APOMIXIS INVOLVEMENT IN INHERITANCE OF GLYPHOSATE RESISTANCE IN AMARANTHUS PALMERI FROM MISSISSIPPI. D. N. Ribeiro*1, Z. Pan2, F. E. Dayan3, S. O. Duke4, V. K. Nandula5, D. R. Shaw6, B. S. Baldwin1; 1Mississippi State University, Starkville, MS, 2University of Mississippi, Oxford, MS, 3USDA-ARS, University, MS, 4USDA-ARS, Oxford, MS, 5USDA-ARS, Stoneville, MS, 6Mississippi State University, Mississippi State, MS (438)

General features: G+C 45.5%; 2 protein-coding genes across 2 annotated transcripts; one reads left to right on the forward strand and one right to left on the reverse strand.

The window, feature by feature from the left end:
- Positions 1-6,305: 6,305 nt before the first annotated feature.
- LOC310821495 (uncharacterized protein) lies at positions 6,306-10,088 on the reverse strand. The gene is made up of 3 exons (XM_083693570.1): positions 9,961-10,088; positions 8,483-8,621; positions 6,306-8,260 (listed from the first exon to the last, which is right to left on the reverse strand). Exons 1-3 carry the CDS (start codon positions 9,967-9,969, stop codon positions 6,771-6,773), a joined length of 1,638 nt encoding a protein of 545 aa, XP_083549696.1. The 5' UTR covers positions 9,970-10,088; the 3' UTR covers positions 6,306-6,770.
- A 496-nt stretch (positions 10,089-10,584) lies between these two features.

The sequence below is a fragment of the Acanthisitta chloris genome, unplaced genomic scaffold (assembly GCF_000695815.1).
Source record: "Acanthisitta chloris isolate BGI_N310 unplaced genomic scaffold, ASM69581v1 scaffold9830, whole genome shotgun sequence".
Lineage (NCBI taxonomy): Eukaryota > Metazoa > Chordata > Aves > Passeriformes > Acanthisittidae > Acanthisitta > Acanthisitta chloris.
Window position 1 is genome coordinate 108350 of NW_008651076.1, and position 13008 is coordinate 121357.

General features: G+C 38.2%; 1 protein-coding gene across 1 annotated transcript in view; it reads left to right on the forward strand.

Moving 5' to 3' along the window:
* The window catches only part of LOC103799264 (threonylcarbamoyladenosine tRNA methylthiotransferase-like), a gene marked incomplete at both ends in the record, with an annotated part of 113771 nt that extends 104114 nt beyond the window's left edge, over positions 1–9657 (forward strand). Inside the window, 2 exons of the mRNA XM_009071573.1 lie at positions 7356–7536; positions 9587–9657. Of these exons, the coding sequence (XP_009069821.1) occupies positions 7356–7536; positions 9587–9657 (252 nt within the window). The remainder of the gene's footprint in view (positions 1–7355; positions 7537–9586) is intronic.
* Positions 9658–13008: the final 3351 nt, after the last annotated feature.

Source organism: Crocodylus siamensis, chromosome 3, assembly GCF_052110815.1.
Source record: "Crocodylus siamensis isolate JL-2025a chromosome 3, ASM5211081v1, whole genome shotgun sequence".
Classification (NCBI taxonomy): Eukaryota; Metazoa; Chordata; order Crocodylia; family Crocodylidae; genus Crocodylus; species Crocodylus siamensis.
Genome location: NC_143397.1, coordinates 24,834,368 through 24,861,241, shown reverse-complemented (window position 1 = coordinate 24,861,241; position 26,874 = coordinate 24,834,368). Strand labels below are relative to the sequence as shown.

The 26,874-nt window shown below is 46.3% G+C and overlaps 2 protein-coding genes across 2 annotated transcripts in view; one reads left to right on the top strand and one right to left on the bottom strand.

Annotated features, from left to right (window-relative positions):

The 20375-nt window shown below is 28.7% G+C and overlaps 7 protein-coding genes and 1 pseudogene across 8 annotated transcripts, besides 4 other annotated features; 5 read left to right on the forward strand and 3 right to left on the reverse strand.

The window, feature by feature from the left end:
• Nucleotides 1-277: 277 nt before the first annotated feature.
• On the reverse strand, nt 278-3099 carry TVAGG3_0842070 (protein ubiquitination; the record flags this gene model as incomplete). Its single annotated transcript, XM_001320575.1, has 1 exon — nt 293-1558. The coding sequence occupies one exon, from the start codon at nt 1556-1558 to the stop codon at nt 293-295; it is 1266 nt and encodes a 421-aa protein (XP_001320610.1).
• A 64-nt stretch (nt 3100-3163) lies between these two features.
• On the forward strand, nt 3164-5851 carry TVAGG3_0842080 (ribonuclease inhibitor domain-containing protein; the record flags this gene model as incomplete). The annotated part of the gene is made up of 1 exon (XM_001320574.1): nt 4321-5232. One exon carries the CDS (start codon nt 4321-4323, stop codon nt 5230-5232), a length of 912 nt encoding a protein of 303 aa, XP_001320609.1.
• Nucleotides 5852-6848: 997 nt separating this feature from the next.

Glyphosate is considered by many as the most important herbicide ever developed. Repeated glyphosate applications causes selective genetic pressure toward evolution of resistant weeds. Glyphosate-resistant (R) Palmer amaranth populations (R1 and R2) were identified in Mississippi. The inheritance of glyphosate resistance was examined by reciprocally crossing R maternal parents with susceptible (S) paternal parents (R/S) and crossing S maternal parent with R paternal parents (S/R) to generate F1. Individuals from the F1 populations were submitted to glyphosate dose-response assays resulting in a range of phenotypes from R to S. The response to glyphosate was more similar to the R than S parent when the female parent was R. Conversely, when R was used as pollinator the response to glyphosate was more similar to the S parent. Thus, the level of resistance was strongly influenced by the direction of the cross.  This led us to three hypotheses: (1) maternal effect of the R trait, (2) facultative apomictic reproduction, and (3) differences in transmission rates between male and female gametes. Sequence comparisons of the predicted 5-Enolpyruvylshikimate-3-phosphate synthase (EPSPS) mature protein from R1, R2, and S did not identify a target site mutation known to confer resistance in R populations. EPSPS activity was lower in S and S/R plants than in R and R/S plants in the absence of glyphosate; all were equally inhibited by the presence of glyphosate. Genomic estimation of EPSPS gene copy number relative to acetolactate synthase (ALS) using quantitative PCR showed that R and R/S contain more copies of EPSPS than S and S/R. Western Blot analysis confirmed that increased EPSPS protein levels were correlated with EPSPS copy number. Quantitative RT-PCR on cDNA revealed that EPSPS was highly expressed in R1 and R/S, but was  poorly expressed in S, S/R, and R2. The apomixis involvement in glyphosate resistance inheritance was studied using 44 S, 36 R1 and 38 R2 reproductively isolated female individuals. In all cases seeds were produced, with the exception of one R1 plant. We found 60 to 100% (depending on the population) produced 1 to 1,000 seeds, but some individuals produced up to 6,000 seeds. These results strongly suggest that A. palmeri can produce seed both apomictically (facultative apomixis), and sexually, with apomixis the determinant of low copy number inheritance in S/R population. Moreover, facultative apomixis would guarantee the glyphosate resistant trait stability in R populations. dnr34@pss.msstate.edu